The district court found that defendant had 'a specific intent to mark the accused devices and represent them as protected by a patent.' 364 F.Supp. at 560. Despite its holding of non-infringement by defendant, the court held that defendant's marking of its modified couplings with plaintiff's patent number estopped it from denying that it was liable for royalties on the modified couplings. Because of our decision that the modified couplings do infringe Claims 6, 9, 11, 14 and 15 of the suit patent, it is unnecessary for us to decide the question whether the court was right in holding defendant liable by reason of marking. We express no opinion on that phase of the decision below.

Plaintiff's Attorneys' Fees and Costs


Relying on 35 U.S.C. 285 permitting a district court to award reasonable attorneys' fees to the prevailing party in exceptional patent cases, plaintiff insists that defendant's conduct was sufficiently vexatious to justify awarding plaintiff's attorneys' fees.3 While we cannot condone defendant's marking conduct, the statute does not require that attorneys' fees be granted to the prevailing party. Nor do plaintiff's authorities compel the award of attorneys' fees where, as here, no showing has been made that the district court abused its discretion. By the same token, the district court's discretion in awarding costs to plaintiff will not be disturbed where, as here, defendant has likewise not shown an abuse of discretion. Sarkes Tarzian, Inc. v. Philco Corporation, 351 F.2d 557, 561 (7th Cir. 1965). Therefore, the district court's decisions to award costs to plaintiff and to deny it attorneys' fees are affirmed.

Plaintiff's Motion to Strike


A fortnight before the oral argument, plaintiff filed a motion to strike a paragraph of defendant's reply brief requesting us to vacate paragraph 6 of the judgment below insofar as it may adjudge that defendant's original 5700 Series couplings infringed Claims 6, 9, 11, 14 and 15 of the patent in suit. Paragraph 6 of the judgment below reads:


'Defendant's STAINLESS STEEL SEAL COUPLINGS (the original 5700 Series) are covered by the claims of said Suit Patent, and said STAINLESS STEEL SEAL COUPLINGS infringe said Suit Patent.'


Because this matter was raised for the first time in plaintiff's own reply brief and since the notice of appeal by defendant did embrace this matter, it was appropriate for defendant's later reply brief to urge that paragraph 6 of the judgment was incorrect.


Since the original model is identical to the modified in all respects relevant to the area of emphasis in Claims 6, 9, 11, 14 and 15 and since we held that the modified version infringes those claims, it seems obvious that an expansive reading of paragraph 6 of the judgment below would be legally correct. Nevertheless, no issue was presented to the district court by the pleadings or tried by it as to whether the original couplings infringed Claims 6, 9, 11, 14 and 15. Furthermore, to read paragraph 6 to embrace the latter claims would be inconsistent with the holdings of the district court. It appears, therefore, that the infringement spoken of in paragraph 6 should be limited to Claims 1-4, which were fully litigated before the trial court. Defendant admits that its original model infringed Claims 1-4 if they were held valid, and it is only this admission that the district court should have encompassed in its final order. The original couplings have a stainless steel gasket to effect the final static seal and that sealing means was at the center of much of the case below. Only Claims 1-4 have any relation to gasket sealing means; consequently, plaintiff's motion to strike is denied, and on remand paragraph 6 of the judgment below should be restricted to apply only to claims 1-4 of the suit patent.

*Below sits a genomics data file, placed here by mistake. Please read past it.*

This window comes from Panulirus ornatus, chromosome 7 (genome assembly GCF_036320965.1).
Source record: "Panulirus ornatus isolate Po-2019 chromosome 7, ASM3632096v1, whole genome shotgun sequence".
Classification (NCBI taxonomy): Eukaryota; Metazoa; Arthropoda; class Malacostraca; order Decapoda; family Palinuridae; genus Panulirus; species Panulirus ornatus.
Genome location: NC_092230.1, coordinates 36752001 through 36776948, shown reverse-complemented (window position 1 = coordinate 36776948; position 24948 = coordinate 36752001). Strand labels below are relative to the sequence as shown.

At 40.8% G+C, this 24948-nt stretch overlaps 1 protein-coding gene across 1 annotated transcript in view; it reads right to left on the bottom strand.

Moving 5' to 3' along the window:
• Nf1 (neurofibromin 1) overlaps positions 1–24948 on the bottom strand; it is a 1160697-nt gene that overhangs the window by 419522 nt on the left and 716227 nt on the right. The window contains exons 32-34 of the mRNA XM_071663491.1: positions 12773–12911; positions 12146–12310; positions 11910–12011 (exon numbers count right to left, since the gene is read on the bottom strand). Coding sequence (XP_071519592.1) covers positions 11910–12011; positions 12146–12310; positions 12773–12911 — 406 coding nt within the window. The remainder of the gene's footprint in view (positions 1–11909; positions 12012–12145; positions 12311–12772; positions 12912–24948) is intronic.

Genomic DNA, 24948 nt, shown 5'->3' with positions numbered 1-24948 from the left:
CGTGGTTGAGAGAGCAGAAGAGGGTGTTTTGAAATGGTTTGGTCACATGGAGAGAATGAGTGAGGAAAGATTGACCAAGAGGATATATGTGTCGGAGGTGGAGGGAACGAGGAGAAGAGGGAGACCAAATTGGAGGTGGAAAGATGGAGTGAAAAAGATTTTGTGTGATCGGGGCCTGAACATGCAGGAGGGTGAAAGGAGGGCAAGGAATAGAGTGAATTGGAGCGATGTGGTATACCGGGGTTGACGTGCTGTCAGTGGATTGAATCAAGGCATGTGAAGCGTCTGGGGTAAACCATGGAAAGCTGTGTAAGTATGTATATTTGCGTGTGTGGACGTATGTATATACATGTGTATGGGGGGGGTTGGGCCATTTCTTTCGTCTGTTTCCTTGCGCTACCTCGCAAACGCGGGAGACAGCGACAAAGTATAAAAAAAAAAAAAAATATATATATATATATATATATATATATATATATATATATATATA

The judgment below is affirmed insofar as it holds Claims 1-4 to be valid and enforceable but not infringed by the defendant's modified couplings, insofar as it refuses to hold the license agreement terminated, and insofar as it award terminated, and insofar as it awards request for attorneys' fees and special damages.


The judgment below is reversed insofar as it holds Claims 6, 9, 11, 14 and 15 not infringed by the defendant's modified couplings and is vacated and modified in order to confine paragraph 6 of the judgment to Claims 1-4.


The cause is remanded to the same district judge for further proceedings in order to assess the royalties due and for other appropriate relief in accordance with this opinion. Costs on appeal will be taxed against defendant.


It should be noted that the area of emphasis in this set of claims was not affected by defendant's modification of its original coupling


As to 'separable securement' as used in Claims 6, 9, 11, 14 and 15, the court held that infringement was not proved on any of the manufactured sizes of the accused coupling except size-12. See discussion, infra at pp. 1091-1092